Business hours - In general most government offices and banks are open from 9am to 5pm Monday to Friday, with an hour (or two) off for lunch between noon and 1pm, and possibly 9am to noon on Saturday. All offices and some shops are closed on Sunday. Exchange offices keep longer hours, including weekends. Telephone offices are often open 24 hours. Museum hours change frequently, as do their days off, though Monday is the most common day of rest. Some just seem to close without reason and a few stay that way for years. Many restaurants outside the capitals close quite early (around 9pm). In rural areas it is often worth telling a restaurant a couple of hours beforehand that you would like to eat there, to give them some time to prepare and to ensure that they are open.
Respect - In Uzbekistan, and in Central Asia in general, elderly people are greatly respected. Always treat the elderly with great respect and be deferent to them in all situations. Also be polite with females. Traditionally it is not welcomed to flirt openly with woman. If you are a male and there is an option to address a male with the question instead of female, choose it.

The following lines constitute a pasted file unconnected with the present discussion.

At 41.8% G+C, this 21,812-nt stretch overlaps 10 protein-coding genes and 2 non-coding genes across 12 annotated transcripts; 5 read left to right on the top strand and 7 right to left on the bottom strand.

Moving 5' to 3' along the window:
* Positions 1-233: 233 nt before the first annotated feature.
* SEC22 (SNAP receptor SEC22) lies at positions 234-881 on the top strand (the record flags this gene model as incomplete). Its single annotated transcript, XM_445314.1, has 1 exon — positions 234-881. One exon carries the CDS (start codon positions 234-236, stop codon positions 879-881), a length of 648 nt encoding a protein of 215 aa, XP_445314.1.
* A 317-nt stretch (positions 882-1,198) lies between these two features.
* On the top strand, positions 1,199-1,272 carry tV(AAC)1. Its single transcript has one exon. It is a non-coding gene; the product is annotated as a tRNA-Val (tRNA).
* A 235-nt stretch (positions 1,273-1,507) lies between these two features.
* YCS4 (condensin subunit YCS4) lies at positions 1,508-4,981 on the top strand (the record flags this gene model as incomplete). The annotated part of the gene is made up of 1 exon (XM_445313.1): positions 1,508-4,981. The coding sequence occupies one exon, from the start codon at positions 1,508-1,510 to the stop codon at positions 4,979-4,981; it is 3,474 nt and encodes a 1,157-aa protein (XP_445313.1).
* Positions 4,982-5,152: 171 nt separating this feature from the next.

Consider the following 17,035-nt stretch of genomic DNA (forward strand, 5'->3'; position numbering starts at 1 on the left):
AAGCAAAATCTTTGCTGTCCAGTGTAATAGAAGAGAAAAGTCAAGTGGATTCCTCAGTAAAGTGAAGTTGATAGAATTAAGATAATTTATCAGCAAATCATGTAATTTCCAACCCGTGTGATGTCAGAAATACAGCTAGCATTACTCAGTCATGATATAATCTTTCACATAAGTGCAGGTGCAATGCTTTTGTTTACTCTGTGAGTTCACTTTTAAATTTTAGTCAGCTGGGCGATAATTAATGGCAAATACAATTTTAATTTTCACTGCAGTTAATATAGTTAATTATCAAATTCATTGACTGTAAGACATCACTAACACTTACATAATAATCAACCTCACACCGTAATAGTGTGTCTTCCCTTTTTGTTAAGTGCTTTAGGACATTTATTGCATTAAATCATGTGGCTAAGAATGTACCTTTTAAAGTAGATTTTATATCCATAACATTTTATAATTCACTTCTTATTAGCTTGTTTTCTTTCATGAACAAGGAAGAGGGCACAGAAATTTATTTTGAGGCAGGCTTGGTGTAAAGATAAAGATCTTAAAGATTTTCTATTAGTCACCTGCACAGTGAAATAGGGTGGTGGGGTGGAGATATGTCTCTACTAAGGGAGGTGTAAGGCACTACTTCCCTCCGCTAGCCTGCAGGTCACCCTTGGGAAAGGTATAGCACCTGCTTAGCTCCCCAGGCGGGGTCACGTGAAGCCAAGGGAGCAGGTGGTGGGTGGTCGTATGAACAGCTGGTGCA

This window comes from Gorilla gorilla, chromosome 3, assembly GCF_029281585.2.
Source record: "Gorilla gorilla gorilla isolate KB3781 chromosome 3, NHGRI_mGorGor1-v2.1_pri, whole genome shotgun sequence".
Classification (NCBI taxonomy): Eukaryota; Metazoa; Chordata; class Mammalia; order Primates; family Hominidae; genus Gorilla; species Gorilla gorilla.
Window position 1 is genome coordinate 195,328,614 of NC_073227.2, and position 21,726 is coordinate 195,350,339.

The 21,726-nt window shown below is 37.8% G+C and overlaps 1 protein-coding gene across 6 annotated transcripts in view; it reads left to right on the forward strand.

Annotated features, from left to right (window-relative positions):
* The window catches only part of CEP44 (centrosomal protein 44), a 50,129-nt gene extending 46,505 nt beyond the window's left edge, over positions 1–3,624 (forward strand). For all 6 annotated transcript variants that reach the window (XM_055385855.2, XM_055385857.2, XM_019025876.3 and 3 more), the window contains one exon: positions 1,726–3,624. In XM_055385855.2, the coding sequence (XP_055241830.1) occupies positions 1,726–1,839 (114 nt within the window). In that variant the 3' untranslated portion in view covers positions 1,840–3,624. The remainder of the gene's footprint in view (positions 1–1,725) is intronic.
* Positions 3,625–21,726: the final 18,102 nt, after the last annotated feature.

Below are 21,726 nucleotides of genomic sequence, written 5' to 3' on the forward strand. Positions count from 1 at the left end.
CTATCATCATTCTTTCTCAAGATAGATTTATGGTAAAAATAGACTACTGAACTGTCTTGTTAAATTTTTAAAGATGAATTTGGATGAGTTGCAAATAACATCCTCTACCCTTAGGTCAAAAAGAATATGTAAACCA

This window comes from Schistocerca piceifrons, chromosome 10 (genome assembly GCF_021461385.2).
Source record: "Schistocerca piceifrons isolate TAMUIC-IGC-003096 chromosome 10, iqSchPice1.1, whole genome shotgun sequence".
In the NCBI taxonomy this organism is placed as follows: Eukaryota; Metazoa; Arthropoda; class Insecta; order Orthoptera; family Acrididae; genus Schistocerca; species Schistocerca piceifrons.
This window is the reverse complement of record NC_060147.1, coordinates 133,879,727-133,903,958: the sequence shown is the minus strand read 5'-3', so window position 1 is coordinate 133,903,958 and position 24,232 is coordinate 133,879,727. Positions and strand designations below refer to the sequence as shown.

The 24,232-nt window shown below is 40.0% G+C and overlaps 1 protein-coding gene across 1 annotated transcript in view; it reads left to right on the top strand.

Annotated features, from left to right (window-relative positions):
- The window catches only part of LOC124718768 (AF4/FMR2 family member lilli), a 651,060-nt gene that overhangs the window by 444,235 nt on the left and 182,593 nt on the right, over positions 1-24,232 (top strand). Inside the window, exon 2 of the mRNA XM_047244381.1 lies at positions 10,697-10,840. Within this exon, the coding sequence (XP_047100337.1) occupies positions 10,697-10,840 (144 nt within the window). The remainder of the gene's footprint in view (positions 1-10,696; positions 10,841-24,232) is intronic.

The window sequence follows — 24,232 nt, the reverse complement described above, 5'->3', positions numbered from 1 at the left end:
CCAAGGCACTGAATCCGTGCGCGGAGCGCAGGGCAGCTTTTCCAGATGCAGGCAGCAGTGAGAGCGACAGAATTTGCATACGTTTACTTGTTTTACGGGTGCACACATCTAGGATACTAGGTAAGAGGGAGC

Luggage - A shoulder bag with a strong strap or a small rucksack is the most practical way of carrying cameras and personal belongings during your stay. Your entire luggage should be secured with a padlock. Always make sure that all cases and bags are clearly labeled. The label should carry your name and destination details but not your home address. It is a good idea to label your luggage on the inside. This will enable airport authorities to identify your luggage should it become lost, or the labels removed. Never leave your luggage unattended at airports or train stations. Your free airline luggage allowance is 20 kg per person, plus one additional piece of 'carry-on' hand luggage on domestic flights within Central Asia, except to Turkmenistan, where the maximum baggage allowance is 10 kg. Because you will be traveling in some areas where travel conditions are rather basic, travelers are strongly urged to restrict their luggage to one main suitcase or backpack and one carry-on overnight bag.